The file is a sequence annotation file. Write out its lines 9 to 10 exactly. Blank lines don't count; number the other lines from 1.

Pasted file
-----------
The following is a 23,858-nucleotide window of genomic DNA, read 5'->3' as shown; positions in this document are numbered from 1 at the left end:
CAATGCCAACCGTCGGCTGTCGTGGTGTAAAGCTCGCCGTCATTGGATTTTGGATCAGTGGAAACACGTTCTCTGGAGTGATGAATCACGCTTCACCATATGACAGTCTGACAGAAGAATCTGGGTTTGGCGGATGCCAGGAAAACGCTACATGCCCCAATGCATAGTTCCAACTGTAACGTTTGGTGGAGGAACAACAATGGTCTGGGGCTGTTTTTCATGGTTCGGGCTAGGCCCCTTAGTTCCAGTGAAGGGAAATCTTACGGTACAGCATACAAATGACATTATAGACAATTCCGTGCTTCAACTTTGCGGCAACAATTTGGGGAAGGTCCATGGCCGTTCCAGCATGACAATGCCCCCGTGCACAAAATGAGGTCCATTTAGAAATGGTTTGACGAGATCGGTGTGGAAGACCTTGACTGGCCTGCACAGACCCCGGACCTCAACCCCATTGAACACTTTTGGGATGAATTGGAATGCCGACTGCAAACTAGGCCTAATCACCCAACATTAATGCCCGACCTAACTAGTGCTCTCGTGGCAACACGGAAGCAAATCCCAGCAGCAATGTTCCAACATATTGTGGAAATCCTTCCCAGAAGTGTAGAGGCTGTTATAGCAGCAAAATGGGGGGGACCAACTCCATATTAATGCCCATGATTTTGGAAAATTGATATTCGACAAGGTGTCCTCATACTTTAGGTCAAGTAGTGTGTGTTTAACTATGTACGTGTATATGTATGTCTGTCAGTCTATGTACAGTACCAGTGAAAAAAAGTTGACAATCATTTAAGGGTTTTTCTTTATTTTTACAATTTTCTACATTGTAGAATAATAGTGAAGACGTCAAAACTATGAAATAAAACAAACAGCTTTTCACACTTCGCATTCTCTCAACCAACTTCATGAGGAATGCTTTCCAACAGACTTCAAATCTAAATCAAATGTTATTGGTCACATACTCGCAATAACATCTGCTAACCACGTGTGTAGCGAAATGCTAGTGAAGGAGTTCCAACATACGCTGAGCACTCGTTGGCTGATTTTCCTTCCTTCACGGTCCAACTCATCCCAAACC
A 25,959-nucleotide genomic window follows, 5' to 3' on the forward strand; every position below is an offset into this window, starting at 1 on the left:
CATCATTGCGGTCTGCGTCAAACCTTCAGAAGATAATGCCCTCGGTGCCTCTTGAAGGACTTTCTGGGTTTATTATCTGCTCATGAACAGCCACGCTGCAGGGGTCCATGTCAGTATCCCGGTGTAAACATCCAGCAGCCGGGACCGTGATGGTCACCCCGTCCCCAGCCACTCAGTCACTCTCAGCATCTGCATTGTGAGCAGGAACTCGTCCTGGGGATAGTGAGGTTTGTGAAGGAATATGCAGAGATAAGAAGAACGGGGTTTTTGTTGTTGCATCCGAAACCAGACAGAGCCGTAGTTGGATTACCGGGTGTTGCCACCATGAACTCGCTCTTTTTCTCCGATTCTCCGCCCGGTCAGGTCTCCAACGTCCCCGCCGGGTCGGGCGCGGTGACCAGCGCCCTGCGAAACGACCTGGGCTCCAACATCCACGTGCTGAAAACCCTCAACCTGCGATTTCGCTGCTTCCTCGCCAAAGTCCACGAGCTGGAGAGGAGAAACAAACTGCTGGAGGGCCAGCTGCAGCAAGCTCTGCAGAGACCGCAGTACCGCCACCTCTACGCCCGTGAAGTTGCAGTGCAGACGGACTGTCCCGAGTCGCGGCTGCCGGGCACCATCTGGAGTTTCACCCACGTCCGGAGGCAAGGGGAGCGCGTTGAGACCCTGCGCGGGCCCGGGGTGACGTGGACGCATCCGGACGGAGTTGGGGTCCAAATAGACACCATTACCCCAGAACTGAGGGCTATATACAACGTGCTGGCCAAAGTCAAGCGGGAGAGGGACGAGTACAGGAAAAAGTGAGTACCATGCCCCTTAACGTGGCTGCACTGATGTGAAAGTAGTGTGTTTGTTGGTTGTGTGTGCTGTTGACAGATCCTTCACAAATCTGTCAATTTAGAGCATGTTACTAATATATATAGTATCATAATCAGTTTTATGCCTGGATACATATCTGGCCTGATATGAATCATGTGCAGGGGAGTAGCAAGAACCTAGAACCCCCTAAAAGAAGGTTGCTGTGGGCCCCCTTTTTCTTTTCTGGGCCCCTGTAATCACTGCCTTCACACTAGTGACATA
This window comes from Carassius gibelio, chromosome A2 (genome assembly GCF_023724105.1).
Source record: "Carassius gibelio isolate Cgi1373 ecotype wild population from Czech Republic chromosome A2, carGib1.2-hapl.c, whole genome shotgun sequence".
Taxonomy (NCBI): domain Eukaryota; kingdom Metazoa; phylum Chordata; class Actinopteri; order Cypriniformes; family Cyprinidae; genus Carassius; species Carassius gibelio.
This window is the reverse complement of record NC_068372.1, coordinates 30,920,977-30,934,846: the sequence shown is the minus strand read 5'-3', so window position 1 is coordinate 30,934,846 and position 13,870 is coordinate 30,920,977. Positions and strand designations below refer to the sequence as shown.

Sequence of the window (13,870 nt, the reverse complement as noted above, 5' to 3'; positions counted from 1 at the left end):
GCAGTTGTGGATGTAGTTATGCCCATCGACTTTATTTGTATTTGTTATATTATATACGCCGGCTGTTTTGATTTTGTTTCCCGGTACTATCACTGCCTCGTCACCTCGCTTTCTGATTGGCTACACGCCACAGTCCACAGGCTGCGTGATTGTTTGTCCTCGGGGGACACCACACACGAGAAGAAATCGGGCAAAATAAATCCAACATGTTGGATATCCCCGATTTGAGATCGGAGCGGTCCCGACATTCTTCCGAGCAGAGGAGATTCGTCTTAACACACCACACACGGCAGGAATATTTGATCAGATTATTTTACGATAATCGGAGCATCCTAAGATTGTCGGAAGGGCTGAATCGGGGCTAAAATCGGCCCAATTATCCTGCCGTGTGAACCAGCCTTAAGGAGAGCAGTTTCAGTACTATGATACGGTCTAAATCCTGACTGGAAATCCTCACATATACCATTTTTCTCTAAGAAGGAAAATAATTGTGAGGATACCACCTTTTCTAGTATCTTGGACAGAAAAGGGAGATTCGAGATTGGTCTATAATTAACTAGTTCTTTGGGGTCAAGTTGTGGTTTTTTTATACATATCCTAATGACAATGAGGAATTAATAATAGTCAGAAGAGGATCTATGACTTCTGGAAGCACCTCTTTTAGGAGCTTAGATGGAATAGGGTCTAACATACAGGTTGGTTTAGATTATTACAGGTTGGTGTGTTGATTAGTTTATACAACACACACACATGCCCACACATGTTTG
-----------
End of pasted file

Sequence of the window (13,870 nt, the reverse complement as noted above, 5' to 3'; positions counted from 1 at the left end):
GCAGTTGTGGATGTAGTTATGCCCATCGACTTTATTTGTATTTGTTATATTATATACGCCGGCTGTTTTGATTTTGTTTCCCGGTACTATCACTGCCTCGTCACCTCGCTTTCTGATTGGCTACACGCCACAGTCCACAGGCTGCGTGATTGTTTGTCCTCGGGGGACACCACACACGAGAAGAAATCGGGCAAAATAAATCCAACATGTTGGATATCCCCGATTTGAGATCGGAGCGGTCCCGACATTCTTCCGAGCAGAGGAGATTCGTCTTAACACACCACACACGGCAGGAATATTTGATCAGATTATTTTACGATAATCGGAGCATCCTAAGATTGTCGGAAGGGCTGAATCGGGGCTAAAATCGGCCCAATTATCCTGCCGTGTGAACCAGCCTTAAGGAGAGCAGTTTCAGTACTATGATACGGTCTAAATCCTGACTGGAAATCCTCACATATACCATTTTTCTCTAAGAAGGAAAATAATTGTGAGGATACCACCTTTTCTAGTATCTTGGACAGAAAAGGGAGATTCGAGATTGGTCTATAATTAACTAGTTCTTTGGGGTCAAGTTGTGGTTTTTTTATACATATCCTAATGACAATGAGGAATTAATAATAGTCAGAAGAGGATCTATGACTTCTGGAAGCACCTCTTTTAGGAGCTTAGATGGAATAGGGTCTAACATACAGGTTGGTTTAGATTATTACAGGTTGGTGTGTTGATTAGTTTATACAACACACACACATGCCCACACATGTTTG